Week of April 24 - 28, 2017             
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Welcome to your weekly WCI Newsletter. We have selected the top stories that appeared on our website this week to help you stay up to date on what is happening in the world of workers' compensation and insurance. Enjoy.
FL Watch: An Afternoon of Legislative Action

By Angela Underwood

Workers' Compensation benefits in Florida are not what they used to be.

House Insurance & Banking Committee Chairman Daniel Burgess, Jr. (R-Zephyrhills) went toe-to-toe on amendments with his Democratic peers over the highly-controversial  HB 7085 package concerning benefit restoration, medical choice and fee provisions... and won. was present this afternoon for the House Session via livestream to report on the failing and passing amendments benefits. One of the biggest amendments, based on a recent Florida Supreme Court decision over capping attorney fees at $150, was introduced by Rep. Evan Jenne (D-Hollywood). Read more.
Highs and Lows in Cali: Largest Workers' Comp Settlement Ever and Rate Reduction Rule

By Angela Underwood

The juxtaposition of the largest workers' compensation settlement in the state with the California Department of Insurance considering a rate reduction proves the Golden state is on a positive streak.  

The state is on the hook for $10 million to an injured worker who settled the largest workers' compensation claim in the nation's history under the coming and going rule, and it has been deemed doable to reduce its rate for the fifth year in a row.

Not bad, California, not bad. Read more.
Rousmaniere: The Future of Two Cities

By Peter Rousmaniere

The City of Work Injuries is shrinking in population while the City of Non-Occ Absences expands. During the Trump Administration, these trends are sure to persist. At some time they will change the workers' comp industry as we know it.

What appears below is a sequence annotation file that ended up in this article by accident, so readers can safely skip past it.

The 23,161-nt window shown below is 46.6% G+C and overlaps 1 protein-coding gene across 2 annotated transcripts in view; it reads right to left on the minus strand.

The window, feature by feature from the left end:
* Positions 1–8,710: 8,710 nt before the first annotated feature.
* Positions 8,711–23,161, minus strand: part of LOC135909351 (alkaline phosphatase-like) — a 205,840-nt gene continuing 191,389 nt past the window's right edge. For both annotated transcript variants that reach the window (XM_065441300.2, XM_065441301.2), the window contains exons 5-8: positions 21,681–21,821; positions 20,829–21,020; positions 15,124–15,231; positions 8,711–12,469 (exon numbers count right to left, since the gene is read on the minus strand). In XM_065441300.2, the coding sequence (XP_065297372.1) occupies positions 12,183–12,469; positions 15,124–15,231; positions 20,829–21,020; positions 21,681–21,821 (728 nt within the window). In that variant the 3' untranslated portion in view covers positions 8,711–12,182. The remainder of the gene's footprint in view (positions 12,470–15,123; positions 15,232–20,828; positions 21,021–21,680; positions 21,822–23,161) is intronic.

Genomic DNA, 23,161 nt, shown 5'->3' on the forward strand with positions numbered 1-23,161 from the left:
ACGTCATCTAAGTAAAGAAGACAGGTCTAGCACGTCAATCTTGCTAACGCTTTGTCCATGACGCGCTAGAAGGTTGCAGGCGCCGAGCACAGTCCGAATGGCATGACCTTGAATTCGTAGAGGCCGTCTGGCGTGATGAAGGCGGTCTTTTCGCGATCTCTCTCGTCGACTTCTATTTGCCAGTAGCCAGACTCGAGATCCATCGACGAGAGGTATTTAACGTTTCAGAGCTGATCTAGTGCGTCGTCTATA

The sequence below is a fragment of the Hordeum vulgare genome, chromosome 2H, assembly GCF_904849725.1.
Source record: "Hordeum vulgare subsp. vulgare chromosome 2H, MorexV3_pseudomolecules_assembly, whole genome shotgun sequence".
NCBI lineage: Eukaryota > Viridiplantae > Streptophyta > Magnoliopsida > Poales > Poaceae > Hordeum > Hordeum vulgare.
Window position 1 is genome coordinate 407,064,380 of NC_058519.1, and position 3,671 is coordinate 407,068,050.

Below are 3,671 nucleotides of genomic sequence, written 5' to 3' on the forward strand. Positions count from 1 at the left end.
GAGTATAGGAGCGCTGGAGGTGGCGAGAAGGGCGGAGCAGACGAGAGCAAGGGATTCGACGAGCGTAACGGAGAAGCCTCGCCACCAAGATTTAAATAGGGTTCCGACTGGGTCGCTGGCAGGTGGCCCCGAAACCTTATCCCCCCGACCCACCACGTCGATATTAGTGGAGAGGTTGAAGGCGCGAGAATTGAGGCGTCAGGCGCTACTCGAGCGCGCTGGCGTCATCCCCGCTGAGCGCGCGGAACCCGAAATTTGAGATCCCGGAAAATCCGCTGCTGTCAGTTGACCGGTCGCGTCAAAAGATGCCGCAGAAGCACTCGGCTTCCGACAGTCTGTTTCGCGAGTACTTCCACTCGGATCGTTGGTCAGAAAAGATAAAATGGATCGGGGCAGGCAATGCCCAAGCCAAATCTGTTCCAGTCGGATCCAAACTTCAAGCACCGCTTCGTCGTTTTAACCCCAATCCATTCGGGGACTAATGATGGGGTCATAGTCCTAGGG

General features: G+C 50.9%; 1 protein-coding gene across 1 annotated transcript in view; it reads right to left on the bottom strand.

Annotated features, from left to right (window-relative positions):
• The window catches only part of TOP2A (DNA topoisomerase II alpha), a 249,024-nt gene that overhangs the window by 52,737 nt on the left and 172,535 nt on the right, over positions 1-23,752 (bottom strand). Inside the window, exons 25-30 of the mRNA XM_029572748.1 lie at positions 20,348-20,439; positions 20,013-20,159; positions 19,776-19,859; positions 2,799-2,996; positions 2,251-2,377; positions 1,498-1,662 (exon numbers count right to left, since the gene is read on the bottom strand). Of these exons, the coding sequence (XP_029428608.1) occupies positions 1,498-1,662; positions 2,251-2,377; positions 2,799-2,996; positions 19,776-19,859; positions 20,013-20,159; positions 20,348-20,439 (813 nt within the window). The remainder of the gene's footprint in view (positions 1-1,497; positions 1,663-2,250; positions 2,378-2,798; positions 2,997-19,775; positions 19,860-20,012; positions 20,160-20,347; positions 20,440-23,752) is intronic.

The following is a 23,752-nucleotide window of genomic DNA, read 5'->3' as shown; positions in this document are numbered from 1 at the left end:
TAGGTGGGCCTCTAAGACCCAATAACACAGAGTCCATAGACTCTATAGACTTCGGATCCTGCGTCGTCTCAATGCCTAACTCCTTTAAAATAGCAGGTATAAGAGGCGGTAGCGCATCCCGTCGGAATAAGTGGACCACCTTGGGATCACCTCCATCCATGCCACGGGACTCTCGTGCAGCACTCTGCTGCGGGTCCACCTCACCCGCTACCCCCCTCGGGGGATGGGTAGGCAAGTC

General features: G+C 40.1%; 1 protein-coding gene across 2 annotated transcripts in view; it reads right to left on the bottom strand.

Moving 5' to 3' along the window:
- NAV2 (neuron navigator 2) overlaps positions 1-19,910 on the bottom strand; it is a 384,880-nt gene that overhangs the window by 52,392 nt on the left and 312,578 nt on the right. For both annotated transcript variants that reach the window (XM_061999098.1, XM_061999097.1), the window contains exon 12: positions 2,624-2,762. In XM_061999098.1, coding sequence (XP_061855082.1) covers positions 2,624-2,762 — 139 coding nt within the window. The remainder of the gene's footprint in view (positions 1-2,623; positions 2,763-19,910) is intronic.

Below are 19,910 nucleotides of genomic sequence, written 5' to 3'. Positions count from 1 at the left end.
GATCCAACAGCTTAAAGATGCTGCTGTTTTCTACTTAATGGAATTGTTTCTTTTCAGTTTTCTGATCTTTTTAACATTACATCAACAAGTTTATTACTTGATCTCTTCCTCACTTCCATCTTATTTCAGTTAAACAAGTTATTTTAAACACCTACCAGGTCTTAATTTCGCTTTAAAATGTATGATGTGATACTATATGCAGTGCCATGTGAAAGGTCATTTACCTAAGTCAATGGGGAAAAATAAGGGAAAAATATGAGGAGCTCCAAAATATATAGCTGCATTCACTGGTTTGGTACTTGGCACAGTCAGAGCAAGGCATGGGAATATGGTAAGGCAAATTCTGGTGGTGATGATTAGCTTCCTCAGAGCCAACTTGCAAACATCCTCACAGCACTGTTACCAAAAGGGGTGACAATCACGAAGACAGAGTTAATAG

When and how? I predicted in 2015 a scenario for the 2020s by which the current workers' compensation would incrementally convert to a more privatized worker benefit placed on a platform shared with non-occupational absence protections that employees demand. These include short term and long term disability, paid sick leave, and paid parental leave.

President Trump jumped the gun in its first month by airing the idea of paid parental leave. In his address to Congress on Jan. 20, he proposed "to help ensure new parents have paid family leave." Read more.
IAIABC Paper: Saskatchewan Work Comp Board CEO Talks How to Shift from Negative to Fully Functional

By Dara Barney

For Peter Federko, CEO of Saskatchewan, Canada's Workers' Compensation Board, the concept of returning an employee back to work after an injury really does start with the injured worker, but doesn't end there.

"How do we get the people who have already bought in to the idea of return to work, and how do we get the people who aren't there yet to understand why this is good for not just the injured worker, but the employers, caregivers, insurance companies, regulators/legislators and attorneys too?" He asked in multiple International Association of Industrial Accidents Boards and Commissions (IAIABC) Disability Management and Return to Work Committee meetings involving people from all over the world, a committee of which he is chair. Read more.
Research Finds Stress is Bad for Workers, Bad for Business

By Simply Work Comp Blog
Work-related stress has significant costs for worker health and for a business's bottom line. Three studies looked at stress in the workplace from different angles.

A workplace and health study described in the  Harvard Gazette reported widespread stress at work, with 43 percent of workers saying their job is bad for their stress, and only 16 percent saying work had a positive impact on their stress levels. Forty-six percent of working women say their job has a bad impact on their stress level, compared to 40 percent of men. Read more.
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